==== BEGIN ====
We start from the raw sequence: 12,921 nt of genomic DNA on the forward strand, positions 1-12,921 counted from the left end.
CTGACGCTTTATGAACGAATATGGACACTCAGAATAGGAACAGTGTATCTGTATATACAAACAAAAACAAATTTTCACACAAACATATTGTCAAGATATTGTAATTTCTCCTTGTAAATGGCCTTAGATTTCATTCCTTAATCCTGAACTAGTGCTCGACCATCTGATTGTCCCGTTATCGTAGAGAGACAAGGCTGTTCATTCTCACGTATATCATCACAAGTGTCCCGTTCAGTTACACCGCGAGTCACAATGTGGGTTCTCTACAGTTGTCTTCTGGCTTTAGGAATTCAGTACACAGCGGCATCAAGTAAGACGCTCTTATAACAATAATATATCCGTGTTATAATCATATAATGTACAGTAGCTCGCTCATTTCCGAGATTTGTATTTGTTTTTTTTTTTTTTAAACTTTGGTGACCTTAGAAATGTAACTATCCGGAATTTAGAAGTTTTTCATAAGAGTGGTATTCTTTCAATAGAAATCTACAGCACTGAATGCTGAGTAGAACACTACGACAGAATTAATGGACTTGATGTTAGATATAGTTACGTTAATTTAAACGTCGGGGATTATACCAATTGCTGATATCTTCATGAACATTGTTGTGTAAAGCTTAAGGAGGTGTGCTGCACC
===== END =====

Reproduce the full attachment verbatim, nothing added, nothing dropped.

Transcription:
We start from the raw sequence: 12,921 nt of genomic DNA on the forward strand, positions 1-12,921 counted from the left end.
CTGACGCTTTATGAACGAATATGGACACTCAGAATAGGAACAGTGTATCTGTATATACAAACAAAAACAAATTTTCACACAAACATATTGTCAAGATATTGTAATTTCTCCTTGTAAATGGCCTTAGATTTCATTCCTTAATCCTGAACTAGTGCTCGACCATCTGATTGTCCCGTTATCGTAGAGAGACAAGGCTGTTCATTCTCACGTATATCATCACAAGTGTCCCGTTCAGTTACACCGCGAGTCACAATGTGGGTTCTCTACAGTTGTCTTCTGGCTTTAGGAATTCAGTACACAGCGGCATCAAGTAAGACGCTCTTATAACAATAATATATCCGTGTTATAATCATATAATGTACAGTAGCTCGCTCATTTCCGAGATTTGTATTTGTTTTTTTTTTTTTTAAACTTTGGTGACCTTAGAAATGTAACTATCCGGAATTTAGAAGTTTTTCATAAGAGTGGTATTCTTTCAATAGAAATCTACAGCACTGAATGCTGAGTAGAACACTACGACAGAATTAATGGACTTGATGTTAGATATAGTTACGTTAATTTAAACGTCGGGGATTATACCAATTGCTGATATCTTCATGAACATTGTTGTGTAAAGCTTAAGGAGGTGTGCTGCACC